Russia’s naturist-expat bowlers bore the Expatdom’s longest unbroken run of beatings
yet-again last night at the hands of every other league team in the Expatdom. With 98%
of their bowls crashing into the gutters in just 35 minutes, the hapless Russians finally
bowed-out of this month’s semi-finals, and were reportedly not philosophic-in-defeat.
Meanwhile, at the far-end of the WCE’s prestigious Superlanes, Andis Kaulins continued to sparkle.
Boasting 127 lanes, the Expatdom’s glittering Ten Pin facilities attract bowlers from all over the world. Comprising three levels, two restaurants, numerous bars, and a synagogue, the
Expatdom’s lanes are unsurpassed.
Andis Kaulins, the Wuxi English Teacher, who is not to be confused with any of the three
other WCE Expats bearing the same name, nor with another who chases things in dusty deserts, last night continued his supreme form with his 27th run of scoring over 300-point games. Accepting the coveted gold trophy from guest-presnter, Chief Inspector Harry Callahan, Andis Kaulins acknowledged the thunderous applause with his customary grace, but, characteristically, politely declined the opportunity to address the vast crowd, such is his renowned humility.
Harry Moore takes up the story: “yes, of course I was there last night. Nobody in the Expatdom would miss the opportunity of seeing Andis claim 124 consecutive-strikes in but an hour.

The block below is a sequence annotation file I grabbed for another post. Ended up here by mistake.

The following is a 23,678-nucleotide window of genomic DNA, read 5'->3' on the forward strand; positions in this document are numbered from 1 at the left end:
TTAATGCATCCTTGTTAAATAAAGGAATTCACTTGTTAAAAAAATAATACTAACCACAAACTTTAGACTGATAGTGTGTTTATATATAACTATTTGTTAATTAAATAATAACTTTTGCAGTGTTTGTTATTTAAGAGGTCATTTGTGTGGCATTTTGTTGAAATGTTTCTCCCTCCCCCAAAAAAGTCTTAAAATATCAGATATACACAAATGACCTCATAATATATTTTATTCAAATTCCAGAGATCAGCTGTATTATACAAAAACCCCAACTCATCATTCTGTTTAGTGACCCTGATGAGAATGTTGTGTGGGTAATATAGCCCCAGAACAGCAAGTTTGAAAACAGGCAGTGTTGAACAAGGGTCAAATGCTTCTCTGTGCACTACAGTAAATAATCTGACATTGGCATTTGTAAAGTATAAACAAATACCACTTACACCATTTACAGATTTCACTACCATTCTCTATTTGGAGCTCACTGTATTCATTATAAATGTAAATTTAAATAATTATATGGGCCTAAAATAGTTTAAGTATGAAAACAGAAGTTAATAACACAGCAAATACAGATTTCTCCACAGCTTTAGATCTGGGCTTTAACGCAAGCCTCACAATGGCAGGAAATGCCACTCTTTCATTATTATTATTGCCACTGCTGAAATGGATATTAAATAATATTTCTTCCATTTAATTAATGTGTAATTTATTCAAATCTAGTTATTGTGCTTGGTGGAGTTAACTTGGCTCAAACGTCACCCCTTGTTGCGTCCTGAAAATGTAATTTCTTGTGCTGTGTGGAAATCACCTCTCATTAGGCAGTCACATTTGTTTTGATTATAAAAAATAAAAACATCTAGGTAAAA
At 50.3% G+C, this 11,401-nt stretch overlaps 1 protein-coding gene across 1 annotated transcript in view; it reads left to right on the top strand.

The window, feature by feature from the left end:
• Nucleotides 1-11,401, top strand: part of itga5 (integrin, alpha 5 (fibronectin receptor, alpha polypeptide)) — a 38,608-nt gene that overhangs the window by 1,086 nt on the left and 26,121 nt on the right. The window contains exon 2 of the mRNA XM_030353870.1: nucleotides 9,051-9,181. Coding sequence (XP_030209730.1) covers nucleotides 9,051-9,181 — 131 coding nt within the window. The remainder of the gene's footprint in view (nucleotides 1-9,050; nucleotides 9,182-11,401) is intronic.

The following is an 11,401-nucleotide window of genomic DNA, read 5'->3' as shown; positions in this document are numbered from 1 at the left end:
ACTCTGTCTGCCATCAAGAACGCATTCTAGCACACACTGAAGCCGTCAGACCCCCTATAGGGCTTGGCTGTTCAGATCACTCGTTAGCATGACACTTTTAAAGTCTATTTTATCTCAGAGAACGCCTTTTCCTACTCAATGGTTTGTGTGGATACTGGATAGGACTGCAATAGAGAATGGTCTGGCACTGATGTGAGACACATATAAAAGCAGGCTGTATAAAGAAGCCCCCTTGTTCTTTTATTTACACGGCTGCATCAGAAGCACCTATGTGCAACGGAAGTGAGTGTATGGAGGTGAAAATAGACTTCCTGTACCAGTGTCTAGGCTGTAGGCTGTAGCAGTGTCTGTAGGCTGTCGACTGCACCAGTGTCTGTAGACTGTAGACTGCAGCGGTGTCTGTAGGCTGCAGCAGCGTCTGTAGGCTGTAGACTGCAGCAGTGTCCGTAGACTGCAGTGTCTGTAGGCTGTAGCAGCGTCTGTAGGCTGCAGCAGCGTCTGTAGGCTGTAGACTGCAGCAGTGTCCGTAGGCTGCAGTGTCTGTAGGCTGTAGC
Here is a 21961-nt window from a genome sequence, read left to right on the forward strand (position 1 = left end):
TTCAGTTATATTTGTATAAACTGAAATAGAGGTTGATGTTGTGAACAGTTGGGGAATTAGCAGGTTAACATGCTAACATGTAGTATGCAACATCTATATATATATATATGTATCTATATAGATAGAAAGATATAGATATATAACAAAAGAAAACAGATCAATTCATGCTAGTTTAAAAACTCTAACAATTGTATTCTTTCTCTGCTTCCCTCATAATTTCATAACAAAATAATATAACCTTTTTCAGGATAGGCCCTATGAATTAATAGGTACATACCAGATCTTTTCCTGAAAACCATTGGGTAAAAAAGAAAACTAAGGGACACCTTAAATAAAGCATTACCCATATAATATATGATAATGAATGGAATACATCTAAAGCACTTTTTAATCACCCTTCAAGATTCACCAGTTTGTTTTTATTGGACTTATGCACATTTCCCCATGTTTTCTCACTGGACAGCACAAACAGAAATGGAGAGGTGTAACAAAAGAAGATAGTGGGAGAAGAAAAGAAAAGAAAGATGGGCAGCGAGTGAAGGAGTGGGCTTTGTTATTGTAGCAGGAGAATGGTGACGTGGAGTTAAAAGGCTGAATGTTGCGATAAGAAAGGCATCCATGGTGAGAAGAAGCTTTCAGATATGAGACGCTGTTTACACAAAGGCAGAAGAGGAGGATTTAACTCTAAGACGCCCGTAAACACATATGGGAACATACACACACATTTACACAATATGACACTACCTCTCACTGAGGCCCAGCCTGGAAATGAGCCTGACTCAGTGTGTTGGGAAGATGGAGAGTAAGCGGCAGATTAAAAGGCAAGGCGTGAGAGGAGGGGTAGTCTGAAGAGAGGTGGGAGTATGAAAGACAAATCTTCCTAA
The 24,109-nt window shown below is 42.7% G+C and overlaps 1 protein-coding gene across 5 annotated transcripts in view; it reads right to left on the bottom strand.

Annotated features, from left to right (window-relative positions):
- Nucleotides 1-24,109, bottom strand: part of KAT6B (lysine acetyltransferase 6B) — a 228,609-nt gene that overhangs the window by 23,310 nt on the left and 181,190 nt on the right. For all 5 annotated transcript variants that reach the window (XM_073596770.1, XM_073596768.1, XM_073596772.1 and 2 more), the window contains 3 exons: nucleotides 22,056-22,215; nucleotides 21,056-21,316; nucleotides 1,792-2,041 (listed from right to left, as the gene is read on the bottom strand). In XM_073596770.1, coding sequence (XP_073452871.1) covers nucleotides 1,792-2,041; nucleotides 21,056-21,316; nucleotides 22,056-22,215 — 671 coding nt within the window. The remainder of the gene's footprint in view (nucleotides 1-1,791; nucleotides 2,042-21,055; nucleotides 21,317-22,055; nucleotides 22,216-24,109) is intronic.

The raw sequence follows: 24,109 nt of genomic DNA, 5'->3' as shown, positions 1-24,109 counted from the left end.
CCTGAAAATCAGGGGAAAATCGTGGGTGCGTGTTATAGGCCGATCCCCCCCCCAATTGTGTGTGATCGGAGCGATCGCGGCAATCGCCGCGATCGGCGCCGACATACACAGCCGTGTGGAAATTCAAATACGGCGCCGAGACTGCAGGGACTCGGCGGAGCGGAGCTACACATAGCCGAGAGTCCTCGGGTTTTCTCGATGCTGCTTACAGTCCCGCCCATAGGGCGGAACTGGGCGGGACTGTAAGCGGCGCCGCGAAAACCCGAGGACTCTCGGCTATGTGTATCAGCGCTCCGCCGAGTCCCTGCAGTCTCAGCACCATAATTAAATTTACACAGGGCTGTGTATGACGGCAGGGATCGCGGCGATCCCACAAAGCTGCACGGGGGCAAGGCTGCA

Andis likes to vaporize his opponents quickly, but, despite my requests, he is too self-effacing to linger in the lanes after his victories.
“It was me, indirectly, I hasten to add, who had a very minor part in Andis becoming the undisputed Ten Pin champion of the Far East.
Must’ve been around a year ago. I was down here in the Wuxi lanes with an assortment of expat bowlers, and our scores that night were not good. At that time the Superlane management and staff were becoming increasingly-anxious. League-teams were down in numbers, and one got the impression that the sport of the ten-pins was on the wane here in the Expatdom.
“I told the boys that I'd try to persuade Andis Kaulins to come down here. I am
not an expert by any means, but I know a potential champion when I see one, and Andis
had the right aptitude and skills, - if only he would come down here.
That was no easy task.
Andis enjoys nothing-better in the evenings than compiling lists of subjunctive clauses
and compiling syntax assignments. I got through to him that night on his mobile, but his initial response to ten-pin bowling was unenthusiastic. If only we’d known!
“Andis said that he’d been to some obscure lanes in Winnipeg once, and was not impressed.
Andis told me:- “I am not keen on sweaty locker-rooms, with all those phereonomes, vaporized testosterone and Old Spice deodorant. No refinement. Butt-snapping towels, corporate guys who become jackasses after stripping down, and all that. No, Harry, not for me.”
The other expats, Wally and the boys, were morose when I told them. But I resolved to try again the following week, and then Andis said that he’d come down to the Lanes for just a couple of minutes, but only to grab a Pepsi and just have a look at the scene.